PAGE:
I thought I’d take a break from bashing Cathay Pacific’s in-flight services, especially given the recent slew of fantastic in-flight experiences that I have had with the airline (which I’ll certainly write about in detail). However, I did have one truly unacceptable interaction with a ground agent working with Cathay Pacific at New York’s JFK.
A (Blurry) View of Traffic at JFK
I was checking in for my flight to Hong Kong and was greeted by an incredibly friendly agent. Just as my check in was wrapping up, I noticed a small stand-off at the First Class counter next to us, where a passenger who did not understand English was trying to check in with a customer service agent.
As this is Cathay Pacific we’re talking about, I was expecting the agent to calmly get help from her co-workers. After all, this is a major Cathay port. Surely there was going to be some people who would be fluent in Mandarin and henceforth able to help out with communications. Unfortunately, that didn’t happen.
The agent proceeded to yell at the man in an attempt to get him to weight his baggage, which was overweight. After a short period where the man cluelessly looked at the agent, I was in utter shock and proceeded to help translation and even helped the man place his bags on the scale, which you’d expect the agent to at least try to help out with. At this point, the agent angrily shouts “It’s ridiculous! This man has a Green Card and he can’t speak English!” At this point, my check in was finished and I gave a “what the f*ck did you just say” face to the woman, before walking right out of the check in area.
Throughout the whole process, all I observed was someone in a customer facing role being extraordinarily rude and extremely unprofessional to a man who was clearly having some difficulty with interacting in English. That’s just not what customer service is about, especially at an airline like Cathay Pacific that prides itself on providing warm, friendly hospitality. It was horrible to observe and really disappointed me.
So, what can be done to prevent this from happening again?
1. Providing Language Assistance
For starters, it would be fantastic if Cathay were able to have people fluent in Mandarin, Cantonese and other Asian languages on stand-by to help out with any issues that may arise. At the end of the day, Cathay’s main customer base comprises of people based in Asia who may not be fluent in English. As such, adequate translation is really important. I’m confident that this can be done with minimal costs incurred, especially after witnessing a number of gate staff who were fluent in Cantonese and Mandarin, and delivered boarding announcements with little difficulty.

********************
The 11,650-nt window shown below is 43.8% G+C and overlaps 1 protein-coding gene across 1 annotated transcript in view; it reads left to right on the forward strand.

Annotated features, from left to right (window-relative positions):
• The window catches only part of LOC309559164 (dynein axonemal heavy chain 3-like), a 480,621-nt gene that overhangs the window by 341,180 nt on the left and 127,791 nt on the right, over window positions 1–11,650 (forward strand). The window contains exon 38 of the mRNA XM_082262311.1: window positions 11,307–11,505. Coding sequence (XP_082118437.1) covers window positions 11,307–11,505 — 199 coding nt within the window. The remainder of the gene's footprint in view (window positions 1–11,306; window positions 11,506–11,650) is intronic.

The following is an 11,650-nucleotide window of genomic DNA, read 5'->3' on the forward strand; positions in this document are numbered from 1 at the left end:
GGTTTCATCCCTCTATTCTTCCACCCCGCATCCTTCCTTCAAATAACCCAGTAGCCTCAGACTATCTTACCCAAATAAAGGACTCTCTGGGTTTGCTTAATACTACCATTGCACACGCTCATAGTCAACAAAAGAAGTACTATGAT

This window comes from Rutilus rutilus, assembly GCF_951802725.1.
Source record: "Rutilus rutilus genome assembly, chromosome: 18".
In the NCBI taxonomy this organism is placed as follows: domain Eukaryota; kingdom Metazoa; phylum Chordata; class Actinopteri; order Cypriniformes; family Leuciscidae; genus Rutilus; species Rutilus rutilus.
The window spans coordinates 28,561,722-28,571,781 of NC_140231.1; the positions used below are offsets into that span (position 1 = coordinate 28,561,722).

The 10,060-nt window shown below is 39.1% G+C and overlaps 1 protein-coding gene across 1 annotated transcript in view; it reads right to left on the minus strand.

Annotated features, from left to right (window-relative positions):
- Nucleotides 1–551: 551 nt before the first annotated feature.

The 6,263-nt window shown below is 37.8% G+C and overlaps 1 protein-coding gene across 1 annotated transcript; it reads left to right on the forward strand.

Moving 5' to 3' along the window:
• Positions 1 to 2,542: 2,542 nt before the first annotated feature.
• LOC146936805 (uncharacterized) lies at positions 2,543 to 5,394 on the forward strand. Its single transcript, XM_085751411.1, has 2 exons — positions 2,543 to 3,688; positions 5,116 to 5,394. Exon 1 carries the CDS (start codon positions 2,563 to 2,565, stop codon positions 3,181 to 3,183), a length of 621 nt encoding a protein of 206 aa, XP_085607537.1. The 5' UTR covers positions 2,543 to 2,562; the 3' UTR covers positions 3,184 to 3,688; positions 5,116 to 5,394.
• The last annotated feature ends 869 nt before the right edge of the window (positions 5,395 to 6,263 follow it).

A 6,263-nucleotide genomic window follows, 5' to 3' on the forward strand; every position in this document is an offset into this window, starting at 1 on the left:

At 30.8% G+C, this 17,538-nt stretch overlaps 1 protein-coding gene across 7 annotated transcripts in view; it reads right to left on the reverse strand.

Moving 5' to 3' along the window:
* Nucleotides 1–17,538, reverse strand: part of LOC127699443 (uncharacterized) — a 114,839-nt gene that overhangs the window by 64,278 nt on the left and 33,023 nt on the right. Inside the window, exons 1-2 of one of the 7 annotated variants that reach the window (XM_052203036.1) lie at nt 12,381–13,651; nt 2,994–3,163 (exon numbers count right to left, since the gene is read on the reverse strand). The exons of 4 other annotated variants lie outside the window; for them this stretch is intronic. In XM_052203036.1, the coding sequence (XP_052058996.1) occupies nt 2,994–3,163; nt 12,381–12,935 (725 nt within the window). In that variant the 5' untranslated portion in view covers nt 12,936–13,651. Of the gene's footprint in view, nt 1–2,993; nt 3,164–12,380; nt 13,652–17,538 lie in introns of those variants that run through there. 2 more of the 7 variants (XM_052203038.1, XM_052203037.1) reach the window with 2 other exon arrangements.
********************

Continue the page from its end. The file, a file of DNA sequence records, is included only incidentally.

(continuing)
At the end of the day, Cathay does sell Asian hospitality as a sign of quality
While it might be possible to have live translation assistance through Hong Kong where a dedicated team of customer service agents are on hand around the clock to provide translation services for check in staff globally around the clock. However, that might be too expensive and impractical for an airline bleeding money out of a gaping wound that’s definitely not going to close.
2. Training Staff to Handle These Situations
My goodness was the staff member handling the check-in on that day very poorly trained. Although the lady was the only customer service agent being actively rude, I certainly observed some staff members struggling with communication. In that case, it’s important to train staff in being able to work with and serve customers not proficient in English. By using hand gestures and being able to find common ground, I’m confident that solutions will always be achieved. I mean, if British Airways can do it in their training, I’m sure Cathay can do the same.
I don’t see a frowning face anywhere here…
And, specifically regarding the check-in agent on duty on that day, she needs some serious retraining about being hospitable and the Cathay values of Asian hospitality. Under no circumstances should anyone be this rude to someone clearly struggling, much less someone in a customer facing position. It was truly horrifying and extremely disappointing to witness such an interaction, and it really put a damper on my day.
Cathay, as much as I give you crap, I really love you guys. You have a fantastic in-flight hard product (for now, at least) and some of the best people working in the service industry. However, it’s important that the airline steps up to ensure a more consistent customer experience across the board. Once again, even the smallest bit of investment can pay dividends in customer loyalty.